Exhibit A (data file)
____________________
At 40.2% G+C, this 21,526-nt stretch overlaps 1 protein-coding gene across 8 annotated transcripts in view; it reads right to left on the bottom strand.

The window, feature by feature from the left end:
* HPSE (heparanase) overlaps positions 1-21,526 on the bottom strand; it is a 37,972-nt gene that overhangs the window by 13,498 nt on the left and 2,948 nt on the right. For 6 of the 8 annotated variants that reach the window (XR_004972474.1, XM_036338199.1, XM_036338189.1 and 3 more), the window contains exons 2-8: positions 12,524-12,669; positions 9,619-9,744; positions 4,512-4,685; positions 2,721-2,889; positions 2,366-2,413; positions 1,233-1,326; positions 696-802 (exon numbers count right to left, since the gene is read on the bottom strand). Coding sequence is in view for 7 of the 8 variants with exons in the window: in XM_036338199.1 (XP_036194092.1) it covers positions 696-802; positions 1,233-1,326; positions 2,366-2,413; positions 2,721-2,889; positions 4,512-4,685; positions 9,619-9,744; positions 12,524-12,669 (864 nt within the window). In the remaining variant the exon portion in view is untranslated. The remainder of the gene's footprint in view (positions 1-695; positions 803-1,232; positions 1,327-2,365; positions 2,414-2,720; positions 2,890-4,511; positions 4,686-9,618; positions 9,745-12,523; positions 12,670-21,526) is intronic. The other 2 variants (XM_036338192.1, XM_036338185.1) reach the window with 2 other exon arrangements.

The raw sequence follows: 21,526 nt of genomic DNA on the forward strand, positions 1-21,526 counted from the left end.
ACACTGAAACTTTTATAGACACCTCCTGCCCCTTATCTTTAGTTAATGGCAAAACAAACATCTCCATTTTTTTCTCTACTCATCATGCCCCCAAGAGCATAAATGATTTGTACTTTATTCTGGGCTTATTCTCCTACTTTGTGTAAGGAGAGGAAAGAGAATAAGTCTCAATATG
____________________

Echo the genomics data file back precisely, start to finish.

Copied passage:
At 40.2% G+C, this 21,526-nt stretch overlaps 1 protein-coding gene across 8 annotated transcripts in view; it reads right to left on the bottom strand.

The window, feature by feature from the left end:
* HPSE (heparanase) overlaps positions 1-21,526 on the bottom strand; it is a 37,972-nt gene that overhangs the window by 13,498 nt on the left and 2,948 nt on the right. For 6 of the 8 annotated variants that reach the window (XR_004972474.1, XM_036338199.1, XM_036338189.1 and 3 more), the window contains exons 2-8: positions 12,524-12,669; positions 9,619-9,744; positions 4,512-4,685; positions 2,721-2,889; positions 2,366-2,413; positions 1,233-1,326; positions 696-802 (exon numbers count right to left, since the gene is read on the bottom strand). Coding sequence is in view for 7 of the 8 variants with exons in the window: in XM_036338199.1 (XP_036194092.1) it covers positions 696-802; positions 1,233-1,326; positions 2,366-2,413; positions 2,721-2,889; positions 4,512-4,685; positions 9,619-9,744; positions 12,524-12,669 (864 nt within the window). In the remaining variant the exon portion in view is untranslated. The remainder of the gene's footprint in view (positions 1-695; positions 803-1,232; positions 1,327-2,365; positions 2,414-2,720; positions 2,890-4,511; positions 4,686-9,618; positions 9,745-12,523; positions 12,670-21,526) is intronic. The other 2 variants (XM_036338192.1, XM_036338185.1) reach the window with 2 other exon arrangements.

The raw sequence follows: 21,526 nt of genomic DNA on the forward strand, positions 1-21,526 counted from the left end.
ACACTGAAACTTTTATAGACACCTCCTGCCCCTTATCTTTAGTTAATGGCAAAACAAACATCTCCATTTTTTTCTCTACTCATCATGCCCCCAAGAGCATAAATGATTTGTACTTTATTCTGGGCTTATTCTCCTACTTTGTGTAAGGAGAGGAAAGAGAATAAGTCTCAATATG